Posts Tagged ‘Seymour Chwast’

Tall City, Wide Country

A Book to Read Forward and Backward

Seymour Chwast | The Viking Press 1983

If Tall City, Wide Country just appeared in my local bookstore, I would snatch it up in a New York minute—for two reasons—brilliant concept, brilliant illustrations. It has every quality of the books I like that are occasionally being produced today. Only thing is it was produced in 1983! It happens to have been created by the renowned Seymour Chwast and Push Pin Studios. Why it isn’t in print today is another example of what’s confounds me about publishing, (probably Seymour as well).

This book has it all. Scale, perspective, color, wild animals, dogs, buildings, nature, streets, cars, airplanes, farmers, upper east-siders, clowns and two curious kids. Every spread is full of out-of-whack juxtaposed elements in a way that is classic Chwast—and resoundingly playful. I’m pretty sure these illustrations were created laboriously with green ink line drawings colored with hand-cut Cello-Tac (colored film). They feel every bit as graphic and contemporary as anything done today. No mistake that they came from the mind and hand of a man that loves to draw.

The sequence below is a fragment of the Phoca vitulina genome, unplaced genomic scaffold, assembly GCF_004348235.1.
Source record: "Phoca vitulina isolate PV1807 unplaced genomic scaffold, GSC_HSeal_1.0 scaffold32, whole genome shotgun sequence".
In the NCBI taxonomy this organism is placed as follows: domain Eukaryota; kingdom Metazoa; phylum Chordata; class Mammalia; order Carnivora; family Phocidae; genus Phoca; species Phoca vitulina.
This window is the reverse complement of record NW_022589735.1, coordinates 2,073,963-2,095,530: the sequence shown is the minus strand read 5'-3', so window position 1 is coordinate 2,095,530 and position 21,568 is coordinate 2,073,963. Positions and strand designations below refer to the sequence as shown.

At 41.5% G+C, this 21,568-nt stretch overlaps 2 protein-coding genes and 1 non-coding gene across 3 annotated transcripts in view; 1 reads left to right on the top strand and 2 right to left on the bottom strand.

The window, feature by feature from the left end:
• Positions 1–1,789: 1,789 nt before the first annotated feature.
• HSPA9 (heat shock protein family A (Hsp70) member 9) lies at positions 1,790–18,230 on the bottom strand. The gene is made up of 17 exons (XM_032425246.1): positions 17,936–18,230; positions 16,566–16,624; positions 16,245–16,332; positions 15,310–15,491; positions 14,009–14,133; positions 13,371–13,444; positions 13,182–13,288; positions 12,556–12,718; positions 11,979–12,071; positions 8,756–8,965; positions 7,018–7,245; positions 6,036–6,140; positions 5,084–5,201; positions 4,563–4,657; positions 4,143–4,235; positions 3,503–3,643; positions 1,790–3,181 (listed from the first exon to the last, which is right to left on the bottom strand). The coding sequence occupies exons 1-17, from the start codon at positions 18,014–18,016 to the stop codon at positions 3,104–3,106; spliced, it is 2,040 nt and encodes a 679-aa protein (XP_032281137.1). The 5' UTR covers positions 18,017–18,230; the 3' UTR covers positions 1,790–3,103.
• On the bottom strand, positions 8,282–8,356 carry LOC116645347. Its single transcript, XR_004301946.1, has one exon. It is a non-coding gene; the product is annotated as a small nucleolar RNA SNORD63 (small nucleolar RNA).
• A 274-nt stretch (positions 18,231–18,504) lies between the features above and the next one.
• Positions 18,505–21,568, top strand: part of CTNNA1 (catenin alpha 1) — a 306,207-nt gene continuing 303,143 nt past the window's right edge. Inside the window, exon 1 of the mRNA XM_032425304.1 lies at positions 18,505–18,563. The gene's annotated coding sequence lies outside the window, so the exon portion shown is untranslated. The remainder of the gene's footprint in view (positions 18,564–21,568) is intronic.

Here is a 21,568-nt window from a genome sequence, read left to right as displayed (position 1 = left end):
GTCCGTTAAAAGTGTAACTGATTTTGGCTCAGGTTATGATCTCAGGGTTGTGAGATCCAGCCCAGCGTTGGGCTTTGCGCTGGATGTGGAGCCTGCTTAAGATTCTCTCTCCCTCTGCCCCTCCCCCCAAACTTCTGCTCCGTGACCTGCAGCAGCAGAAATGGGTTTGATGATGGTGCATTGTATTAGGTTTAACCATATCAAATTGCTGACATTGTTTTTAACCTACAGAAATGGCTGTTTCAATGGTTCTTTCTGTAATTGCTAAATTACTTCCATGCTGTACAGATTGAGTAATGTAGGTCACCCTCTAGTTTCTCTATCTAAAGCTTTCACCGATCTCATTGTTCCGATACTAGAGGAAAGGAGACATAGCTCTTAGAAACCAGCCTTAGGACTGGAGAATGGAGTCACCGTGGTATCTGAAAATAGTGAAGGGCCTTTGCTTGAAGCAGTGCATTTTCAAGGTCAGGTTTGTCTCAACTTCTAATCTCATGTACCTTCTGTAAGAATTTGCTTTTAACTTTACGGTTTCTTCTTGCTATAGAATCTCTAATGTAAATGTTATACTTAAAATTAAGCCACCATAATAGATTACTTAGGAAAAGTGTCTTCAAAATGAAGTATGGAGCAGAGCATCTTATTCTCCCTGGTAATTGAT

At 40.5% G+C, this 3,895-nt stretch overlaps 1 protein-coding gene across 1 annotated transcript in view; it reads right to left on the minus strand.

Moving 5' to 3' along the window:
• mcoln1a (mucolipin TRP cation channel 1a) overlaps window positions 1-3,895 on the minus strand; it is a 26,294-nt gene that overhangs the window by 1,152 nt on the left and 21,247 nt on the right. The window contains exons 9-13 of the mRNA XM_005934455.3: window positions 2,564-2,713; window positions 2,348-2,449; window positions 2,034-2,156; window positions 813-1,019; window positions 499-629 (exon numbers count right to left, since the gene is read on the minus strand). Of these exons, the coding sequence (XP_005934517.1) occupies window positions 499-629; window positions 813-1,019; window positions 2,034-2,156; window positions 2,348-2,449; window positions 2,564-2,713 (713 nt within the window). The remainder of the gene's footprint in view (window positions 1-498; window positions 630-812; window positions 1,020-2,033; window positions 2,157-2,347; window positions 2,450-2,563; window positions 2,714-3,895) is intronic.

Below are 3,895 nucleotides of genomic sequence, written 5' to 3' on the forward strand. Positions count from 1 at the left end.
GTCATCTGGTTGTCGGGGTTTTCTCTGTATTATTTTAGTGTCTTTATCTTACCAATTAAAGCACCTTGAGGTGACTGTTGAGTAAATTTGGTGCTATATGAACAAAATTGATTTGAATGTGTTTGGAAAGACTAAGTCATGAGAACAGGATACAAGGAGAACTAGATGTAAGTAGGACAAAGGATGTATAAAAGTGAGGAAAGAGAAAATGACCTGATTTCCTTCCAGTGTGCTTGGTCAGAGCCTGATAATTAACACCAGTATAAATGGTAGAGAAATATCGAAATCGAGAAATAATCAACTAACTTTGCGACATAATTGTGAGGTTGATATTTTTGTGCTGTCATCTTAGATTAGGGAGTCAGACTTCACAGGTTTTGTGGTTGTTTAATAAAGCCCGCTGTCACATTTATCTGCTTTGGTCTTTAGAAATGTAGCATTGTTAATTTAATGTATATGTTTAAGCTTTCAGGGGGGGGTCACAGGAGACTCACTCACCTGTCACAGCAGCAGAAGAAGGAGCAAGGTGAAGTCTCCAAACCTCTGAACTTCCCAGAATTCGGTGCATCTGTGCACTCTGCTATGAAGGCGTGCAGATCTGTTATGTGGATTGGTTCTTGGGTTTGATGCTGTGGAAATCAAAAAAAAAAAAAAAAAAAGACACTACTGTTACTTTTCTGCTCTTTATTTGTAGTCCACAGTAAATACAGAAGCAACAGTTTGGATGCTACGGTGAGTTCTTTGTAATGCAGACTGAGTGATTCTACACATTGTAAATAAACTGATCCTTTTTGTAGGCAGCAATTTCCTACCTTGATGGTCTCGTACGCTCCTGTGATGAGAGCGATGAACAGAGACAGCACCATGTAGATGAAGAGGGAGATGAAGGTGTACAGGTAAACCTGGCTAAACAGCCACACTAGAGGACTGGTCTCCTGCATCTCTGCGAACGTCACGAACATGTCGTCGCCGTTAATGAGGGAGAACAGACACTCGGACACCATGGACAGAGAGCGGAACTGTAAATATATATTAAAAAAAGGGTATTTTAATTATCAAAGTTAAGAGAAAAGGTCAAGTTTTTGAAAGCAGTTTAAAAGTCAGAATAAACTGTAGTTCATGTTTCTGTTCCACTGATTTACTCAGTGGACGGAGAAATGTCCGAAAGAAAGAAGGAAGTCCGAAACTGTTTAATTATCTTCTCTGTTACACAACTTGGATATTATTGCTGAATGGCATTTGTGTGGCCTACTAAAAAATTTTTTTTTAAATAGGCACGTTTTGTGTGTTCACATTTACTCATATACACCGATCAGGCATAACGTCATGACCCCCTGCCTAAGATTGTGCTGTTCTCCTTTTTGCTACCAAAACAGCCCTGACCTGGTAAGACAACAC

As this book is hard to find new today, I am posting it in its entirety in hopes that Seymour doesn’t mind. I want to share it with creators and consumers as a book to aspire to. Reprint, reprint!

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